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  The Star 7 Sep 06
Malaysia: Hope for near extinct turtles

KUANTAN: The number of leatherback turtles nesting on the shores of the country are declining but the famous marine turtles may make a comeback, at least in Cherating here due to efforts taken by the Turtle Sanctuary and Information Centre in the 1970s and 1980s.

According to Zakaria Sulaiman, a Fisheries Department officer who is in charge of the centre, eggs laid by the leatherback turtles in Rantau Abang, Terengganu, during those years were bought and hatched in Cherating.

The centre had successfully released hundreds of hatchlings into the sea, he added.

“Pahang already has a conservation programme to protect not only leatherback turtles but also the other three species that can be found in Malaysia - the Hawksbill, Olive Ridley and Green.

“We may not be seeing the leatherback turtles nesting here at the moment but the endangered species may make a comeback in 10 to 20 years time when they are matured enough and ready to lay eggs.

“All is not lost and to say that the population has become extinct is not true,” he said in an interview.

He agreed that the leatherback turtle was an endangered species but it had not become extinct yet as there were still a small number of the marine turtles that had landed in the Terengganu coastline.

To date, there were five landings recorded with two each in Chagar Hutan and Dungun and one in Rantau Abang, he added.

Zakaria said he was in Rantau Abang some time in June but missed watching the landing of a leatherback turtle that came to lay eggs totalling 60. “However, I saw the eggs taken to the hatchery where great care and attention will be given to ensure healthy hatchlings,” he said.

Zakaria also said based on feedback he had obtained from fishermen, there were sightings of the leatherback turtles in the sea.

He noted that there were many reasons which could contribute to the decline in population and among them were the people themselves, sea pollution that destroyed their feeding area and fishing methods.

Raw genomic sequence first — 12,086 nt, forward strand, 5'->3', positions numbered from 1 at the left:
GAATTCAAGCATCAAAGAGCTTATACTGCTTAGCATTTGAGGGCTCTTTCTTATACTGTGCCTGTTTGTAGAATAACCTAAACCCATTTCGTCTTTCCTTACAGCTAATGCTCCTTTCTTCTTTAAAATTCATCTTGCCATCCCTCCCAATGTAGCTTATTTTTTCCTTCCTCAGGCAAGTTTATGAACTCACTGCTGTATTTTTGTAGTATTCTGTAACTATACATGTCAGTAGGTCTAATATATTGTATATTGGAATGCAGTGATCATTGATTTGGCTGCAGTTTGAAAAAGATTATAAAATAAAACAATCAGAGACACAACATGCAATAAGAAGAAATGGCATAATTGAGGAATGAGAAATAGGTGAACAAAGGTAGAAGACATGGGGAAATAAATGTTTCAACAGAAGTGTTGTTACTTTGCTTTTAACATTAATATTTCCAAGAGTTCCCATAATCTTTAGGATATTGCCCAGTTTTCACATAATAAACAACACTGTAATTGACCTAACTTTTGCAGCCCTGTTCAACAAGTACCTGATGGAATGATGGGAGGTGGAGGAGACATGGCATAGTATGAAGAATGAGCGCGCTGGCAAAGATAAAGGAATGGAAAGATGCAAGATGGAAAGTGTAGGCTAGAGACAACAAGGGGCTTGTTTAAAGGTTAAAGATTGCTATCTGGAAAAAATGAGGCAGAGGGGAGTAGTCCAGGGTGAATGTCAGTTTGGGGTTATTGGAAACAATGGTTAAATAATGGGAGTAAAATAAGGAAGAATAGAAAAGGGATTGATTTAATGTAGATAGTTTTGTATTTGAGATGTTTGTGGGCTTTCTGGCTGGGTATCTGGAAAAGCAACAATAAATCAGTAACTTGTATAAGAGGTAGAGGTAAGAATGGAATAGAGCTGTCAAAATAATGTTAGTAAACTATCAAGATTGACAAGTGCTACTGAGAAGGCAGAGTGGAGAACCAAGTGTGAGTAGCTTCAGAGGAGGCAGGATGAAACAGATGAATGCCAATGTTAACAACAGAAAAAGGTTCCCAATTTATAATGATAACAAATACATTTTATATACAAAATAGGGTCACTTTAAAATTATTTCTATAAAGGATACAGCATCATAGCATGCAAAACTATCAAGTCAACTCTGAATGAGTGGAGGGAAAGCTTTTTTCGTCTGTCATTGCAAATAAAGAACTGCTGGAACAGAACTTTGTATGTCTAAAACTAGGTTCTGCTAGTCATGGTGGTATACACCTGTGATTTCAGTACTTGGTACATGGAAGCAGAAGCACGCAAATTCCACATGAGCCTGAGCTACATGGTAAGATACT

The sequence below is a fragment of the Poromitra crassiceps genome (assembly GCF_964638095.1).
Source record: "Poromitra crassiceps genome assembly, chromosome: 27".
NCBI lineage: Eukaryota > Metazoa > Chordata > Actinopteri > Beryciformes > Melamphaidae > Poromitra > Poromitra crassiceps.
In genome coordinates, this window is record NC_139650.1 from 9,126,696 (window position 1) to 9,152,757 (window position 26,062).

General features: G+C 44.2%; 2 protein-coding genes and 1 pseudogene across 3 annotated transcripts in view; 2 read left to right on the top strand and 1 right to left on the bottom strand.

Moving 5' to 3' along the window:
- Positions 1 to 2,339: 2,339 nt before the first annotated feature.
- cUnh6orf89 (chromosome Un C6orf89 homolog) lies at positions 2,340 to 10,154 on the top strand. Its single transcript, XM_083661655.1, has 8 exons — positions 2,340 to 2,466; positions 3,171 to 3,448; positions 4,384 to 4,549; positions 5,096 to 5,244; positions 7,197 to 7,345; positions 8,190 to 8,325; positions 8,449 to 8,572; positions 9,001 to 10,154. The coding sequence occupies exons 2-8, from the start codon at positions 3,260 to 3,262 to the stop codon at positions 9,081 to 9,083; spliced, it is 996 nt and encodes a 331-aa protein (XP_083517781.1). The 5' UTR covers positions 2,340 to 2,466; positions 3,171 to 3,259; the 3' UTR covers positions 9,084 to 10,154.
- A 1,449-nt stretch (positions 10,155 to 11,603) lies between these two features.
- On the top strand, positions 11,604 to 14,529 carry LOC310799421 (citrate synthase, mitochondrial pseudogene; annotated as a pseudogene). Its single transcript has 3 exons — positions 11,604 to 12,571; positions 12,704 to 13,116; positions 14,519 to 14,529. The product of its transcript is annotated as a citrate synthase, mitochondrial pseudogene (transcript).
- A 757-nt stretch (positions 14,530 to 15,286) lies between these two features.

“People used to harass the marine turtles while they were nestling while many of the feeding areas are polluted, forcing them to move elsewhere to find food. “The turtles were also often caught in fishing nets and they were either killed or sold for the meat is a delicacy for some people,” he added.

The centre's focus now is to protect the three remaining species of the marine turtles - Green, Olive Ridley and Hawksbill.

According to Zakaria, there had been 242 landings recorded in Cherating by Green Turtles and one by a Hawksbill this year. “To date, we have collected more than 20,000 eggs and released about 15,000 hatchlings to the sea. “We release between 50 and 100 hatchlings at 10.30pm every night,” he added.

It is one of the centre’s most popular programmes but those who wish to see the process must strictly follow several rules - they are not allowed to snap pictures, smoke cigarettes nor use a torchlight when the hatchlings make their way to the sea.

The centre, which is about 47km from here and located next to the popular Club Med beach resort, was set up in 1972 as a marine turtle hatchering centre and a conservation programme has been in place since then. It provides protection to the marine turtles on its 3.5km stretch of beach.

The centre receives annual allocation from the state government and also welcomes donations from the public and companies. For further information, the public can call 09-581 9087 or fax at 09-581 9124.

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